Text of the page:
And that can help deflate the beach ball belly and pare the "toxic," deep-abdomen fat. Get MovingBut weight loss alone won't necessarily eliminate the gut. Exercise has to be part of the equation, experts say. "Some women have had babies and never gotten back in shape," says David Gerstel, owner of Spectrum Wellness and Rehabilitation Centers in Colorado Springs. "Then as their bodies experience changes, their abdomen muscles are not toned and they start getting a pooch in the belly. But with a combination of aerobic and strength training, they can improve muscle tone and have better-looking bodies." That's how Tiffany Kadrmas nipped her "pesky belly fat" in the bud: by working out with Ashley Kipp, owner of Pikes Peak Pilates and Health. "I started working out with her once a week to improve my core muscles," says Kadrmas, who has been with Kipp for about a year. "I've seen a big difference in my stomach muscle tone, and if you can believe it, I've grown 1/2 inch." Meaning she has improved her posture and is standing taller, which helps pull in the tummy, too. "Not only will we lose muscle mass and have a tendency to store a little more fat, but we will also succumb to gravity," says Kipp. "That's just life.
"But we can certainly make things better through both diet and exercise. It's a simple energy equation: Make sure that the calories going in each day don't exceed the calories going out." And don't forget strength training. "Strength training is creating muscle mass," says Kipp, who, of course, recommends Pilates. "This is extremely important. Pilates will build calorie-burning strength and will help specifically focus your core or the abdominals." For Kadrmas, Pilates machines have been a godsend. "The things I have gotten strong enough to do on that machine -- The Reformer -- it blows my mind," she says. "And the belly area is starting to get flat." Add a Year, Lose CaloriesA sad but true fact of aging: The older we get, the fewer calories we need. According to Dr. Pamela Peeke, women may need 2,000 calories a day at age 20. By age 45, they need about 300 fewer calories per day. "If you continue to consume the extra calories, you will gain 1 pound every 12 days, or 30 pounds per year," she says. To keep your calories in check: Keep a food journal, counting everything you put in your mouth -- including samples of things you're cooking. Be honest with yourself.   Put the reins on mindless eating -- the unchecked snacking that people do when they watch TV, talk on the phone, chat at parties.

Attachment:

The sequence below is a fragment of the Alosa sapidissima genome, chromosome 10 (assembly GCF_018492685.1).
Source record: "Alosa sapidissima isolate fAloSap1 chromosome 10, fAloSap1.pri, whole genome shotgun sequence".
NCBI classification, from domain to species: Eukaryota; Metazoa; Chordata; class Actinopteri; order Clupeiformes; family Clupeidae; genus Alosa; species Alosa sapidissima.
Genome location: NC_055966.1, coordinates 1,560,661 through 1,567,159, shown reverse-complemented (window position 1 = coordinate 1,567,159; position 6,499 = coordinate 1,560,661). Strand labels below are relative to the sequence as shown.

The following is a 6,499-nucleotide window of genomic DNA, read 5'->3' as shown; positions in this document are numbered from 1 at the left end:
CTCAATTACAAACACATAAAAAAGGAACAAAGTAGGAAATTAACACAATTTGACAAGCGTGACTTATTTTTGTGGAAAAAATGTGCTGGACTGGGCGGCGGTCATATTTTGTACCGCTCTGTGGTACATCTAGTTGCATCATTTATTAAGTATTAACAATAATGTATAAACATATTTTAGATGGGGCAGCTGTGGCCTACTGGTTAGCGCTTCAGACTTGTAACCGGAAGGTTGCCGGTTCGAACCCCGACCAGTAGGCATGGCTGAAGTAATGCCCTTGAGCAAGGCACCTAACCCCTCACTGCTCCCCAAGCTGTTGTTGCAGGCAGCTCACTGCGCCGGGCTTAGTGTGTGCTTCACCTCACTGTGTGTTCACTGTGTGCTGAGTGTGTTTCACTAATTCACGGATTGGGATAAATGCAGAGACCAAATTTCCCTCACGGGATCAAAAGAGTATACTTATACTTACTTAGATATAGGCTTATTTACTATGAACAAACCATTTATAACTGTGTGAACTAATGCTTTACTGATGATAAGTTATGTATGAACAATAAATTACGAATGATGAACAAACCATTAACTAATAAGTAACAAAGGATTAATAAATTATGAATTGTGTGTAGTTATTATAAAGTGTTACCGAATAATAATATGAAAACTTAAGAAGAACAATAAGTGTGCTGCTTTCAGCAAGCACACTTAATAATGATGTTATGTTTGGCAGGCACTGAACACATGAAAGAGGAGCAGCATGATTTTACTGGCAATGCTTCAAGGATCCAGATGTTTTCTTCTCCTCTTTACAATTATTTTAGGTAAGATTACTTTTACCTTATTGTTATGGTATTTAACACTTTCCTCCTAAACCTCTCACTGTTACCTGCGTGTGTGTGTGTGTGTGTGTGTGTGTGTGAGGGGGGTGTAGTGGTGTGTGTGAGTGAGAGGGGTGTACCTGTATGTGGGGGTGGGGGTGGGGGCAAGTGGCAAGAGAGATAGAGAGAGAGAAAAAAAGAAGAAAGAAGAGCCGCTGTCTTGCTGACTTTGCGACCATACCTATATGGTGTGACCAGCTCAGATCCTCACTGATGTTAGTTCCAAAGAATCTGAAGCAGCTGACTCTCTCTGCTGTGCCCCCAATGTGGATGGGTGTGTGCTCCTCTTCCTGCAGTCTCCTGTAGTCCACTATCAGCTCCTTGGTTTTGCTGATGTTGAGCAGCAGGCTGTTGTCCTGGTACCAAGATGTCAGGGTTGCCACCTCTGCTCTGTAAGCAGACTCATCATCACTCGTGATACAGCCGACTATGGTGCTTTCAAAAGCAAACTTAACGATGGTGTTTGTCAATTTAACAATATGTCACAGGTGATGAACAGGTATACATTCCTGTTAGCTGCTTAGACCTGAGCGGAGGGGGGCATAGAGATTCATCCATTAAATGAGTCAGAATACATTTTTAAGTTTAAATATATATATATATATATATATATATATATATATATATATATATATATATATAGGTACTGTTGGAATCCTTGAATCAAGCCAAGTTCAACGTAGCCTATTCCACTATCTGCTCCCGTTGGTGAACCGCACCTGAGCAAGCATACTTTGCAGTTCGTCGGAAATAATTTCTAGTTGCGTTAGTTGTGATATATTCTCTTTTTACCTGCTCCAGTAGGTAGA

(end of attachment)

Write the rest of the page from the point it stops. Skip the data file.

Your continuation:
Watch your portions. A serving of meat or fish is 3 ounces; a serving of spaghetti is 1/2 cup, says dietitian Elizabeth Somer. "A muffin you buy at Starbucks is not one serving," she says. "It's at least three."   Stick with fruits and vegetables for snacks. "No one gains weight eating those unless they drench them in butter and cheese sauce," Somer says. Contact the writer at teresa.farney@gazette.com. Source: The Gazette, Colorado Springs, Colo. Distributed by McClatchy-Tribune Information Services. Powered by YellowBrix.